It would have been the hallmark of his career. The Cold War was raging and sending thousands of US troops to Vietnam meant staving off the rise of communism around the globe. Battling Marxism was key, the fight for democracy paramount. And, perhaps, he felt it was preordained, his destiny to become the one true leader of the free world.
In the end, his anguish over the South East Asian conflict did little to combat the unforgiving reputation he attained during the course of the Vietnam War. Televised and widely viewed in living rooms back home, the images of intense and brutal fighting earned him one of the most famous protest chants now etched in US history.
There is much to be said about Lyndon Baines Johnson. Former teacher. Accorded the Silver Star as Lieutenant Commander in the US Naval Reserve during World War II. The youngest minority leader of his time. And, of course, the 36th President of the United States. Deemed a visionary and an astute politician, Johnson became one of the most misunderstood and controversial leaders to have ever set foot in the Oval Office.
Above all else, LBJ's rise to power was definitely unexpected. Johnson served under the shadow of one of the most charismatic leaders of the modern age. Yet November 22, 1963 was fated to happen. It was a sorrowful moment of defeat for the American citizenry. But for Johnson it was a time unlike any other. It was LBJ's time.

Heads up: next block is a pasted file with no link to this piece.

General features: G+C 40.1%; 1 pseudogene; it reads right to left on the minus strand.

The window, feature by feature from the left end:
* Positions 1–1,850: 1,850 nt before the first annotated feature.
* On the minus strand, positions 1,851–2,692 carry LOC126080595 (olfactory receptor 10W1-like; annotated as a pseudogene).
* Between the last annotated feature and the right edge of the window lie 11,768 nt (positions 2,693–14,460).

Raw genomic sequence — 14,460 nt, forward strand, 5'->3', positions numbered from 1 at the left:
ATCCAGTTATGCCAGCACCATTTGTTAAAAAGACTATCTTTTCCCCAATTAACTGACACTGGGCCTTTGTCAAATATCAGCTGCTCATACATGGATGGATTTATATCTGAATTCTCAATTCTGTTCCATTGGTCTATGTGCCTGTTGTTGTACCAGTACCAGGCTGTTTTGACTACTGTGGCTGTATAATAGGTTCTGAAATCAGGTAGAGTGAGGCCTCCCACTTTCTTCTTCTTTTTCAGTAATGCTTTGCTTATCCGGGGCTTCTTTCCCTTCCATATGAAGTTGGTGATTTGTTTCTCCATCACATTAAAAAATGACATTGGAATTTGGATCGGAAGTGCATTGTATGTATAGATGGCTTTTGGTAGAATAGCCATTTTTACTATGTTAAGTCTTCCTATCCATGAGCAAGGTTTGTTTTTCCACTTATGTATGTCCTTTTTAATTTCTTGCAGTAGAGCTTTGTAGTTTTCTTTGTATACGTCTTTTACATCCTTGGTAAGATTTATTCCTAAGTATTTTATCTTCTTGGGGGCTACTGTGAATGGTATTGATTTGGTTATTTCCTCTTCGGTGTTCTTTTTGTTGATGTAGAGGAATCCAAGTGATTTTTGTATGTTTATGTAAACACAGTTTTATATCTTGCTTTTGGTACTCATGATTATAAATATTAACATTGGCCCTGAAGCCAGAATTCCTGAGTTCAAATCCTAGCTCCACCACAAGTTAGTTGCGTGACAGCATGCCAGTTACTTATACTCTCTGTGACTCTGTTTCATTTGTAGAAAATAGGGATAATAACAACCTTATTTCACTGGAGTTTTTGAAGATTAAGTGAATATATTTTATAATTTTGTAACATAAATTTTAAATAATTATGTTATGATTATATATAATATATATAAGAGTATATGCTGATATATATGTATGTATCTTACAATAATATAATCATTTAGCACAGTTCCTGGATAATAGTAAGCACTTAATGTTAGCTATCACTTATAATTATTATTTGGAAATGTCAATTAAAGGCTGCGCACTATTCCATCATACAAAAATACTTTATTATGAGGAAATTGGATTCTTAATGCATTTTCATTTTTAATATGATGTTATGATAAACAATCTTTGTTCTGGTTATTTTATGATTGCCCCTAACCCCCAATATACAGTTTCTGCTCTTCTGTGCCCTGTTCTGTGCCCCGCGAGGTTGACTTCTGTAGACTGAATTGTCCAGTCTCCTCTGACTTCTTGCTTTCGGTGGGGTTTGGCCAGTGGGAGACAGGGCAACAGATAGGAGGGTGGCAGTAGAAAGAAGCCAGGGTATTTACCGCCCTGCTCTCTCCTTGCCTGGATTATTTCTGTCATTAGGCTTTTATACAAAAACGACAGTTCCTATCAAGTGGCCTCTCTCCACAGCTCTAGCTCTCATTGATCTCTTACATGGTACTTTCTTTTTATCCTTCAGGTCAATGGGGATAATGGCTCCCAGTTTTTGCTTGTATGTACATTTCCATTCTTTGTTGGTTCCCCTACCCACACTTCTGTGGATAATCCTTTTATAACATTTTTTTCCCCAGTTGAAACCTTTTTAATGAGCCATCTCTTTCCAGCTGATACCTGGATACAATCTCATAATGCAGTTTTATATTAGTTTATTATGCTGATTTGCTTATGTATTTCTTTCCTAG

And so his reign came. The "Great Society" social service plans, Medicare programs, the passing of voting rights, tax cuts and the signing of the Civil Rights Act dotted his term at the White House. They were designed to help each member of the populace, and the Johnson presidency worked hard to ensure the benefits of these initiatives were cascaded to the American people.
While Johnson and his administration vigorously gnawed at overseeing hilltop skirmishes happening thousands of miles away, there was, in fact, another battle he fiercely fought back home, his "War on Poverty." LBJ sought to face this war by creating jobs through substantial government aid, a continuous intervention plan which he hoped would alleviate the shortages and scarcity being felt in many households and on the streets.
Ultimately, however, it was the Vietnam era that made his mark on the historical map. The increase he instituted in the number of combatants sent to the region inevitably meant a rise in the number of dead soldiers returning home. Bomber missions intended to destroy not just the enemy's lair but, more importantly, the spirit of the Viet Cong resulted in the enormous loss of lives, both Vietnamese and American. The use of a pesticide called Agent Orange was sanctioned, giving rise to unparalleled health risks among local civilians and US soldiers alike.
Inevitably, it dawned on the American people that Vietnam was a losing battle. The Tet Offensive of 1968 was, in many eyes, a catalyst of sorts. It was a moment of realization that the war was never going to end, for it was a war for independence, a war that will be fought by the Vietnamese at all costs.
In the end, President Lyndon B. Johnson sought ways to disengage himself from the growing fiasco, but he was too late. 500,000 troops were now mired in the bloody landscape of Vietnam, and casualties were rapidly mounting as anti-war protest actions roared across the streets of America. The ignominy was his, and he shocked the electorate by announcing he would not seek re-election.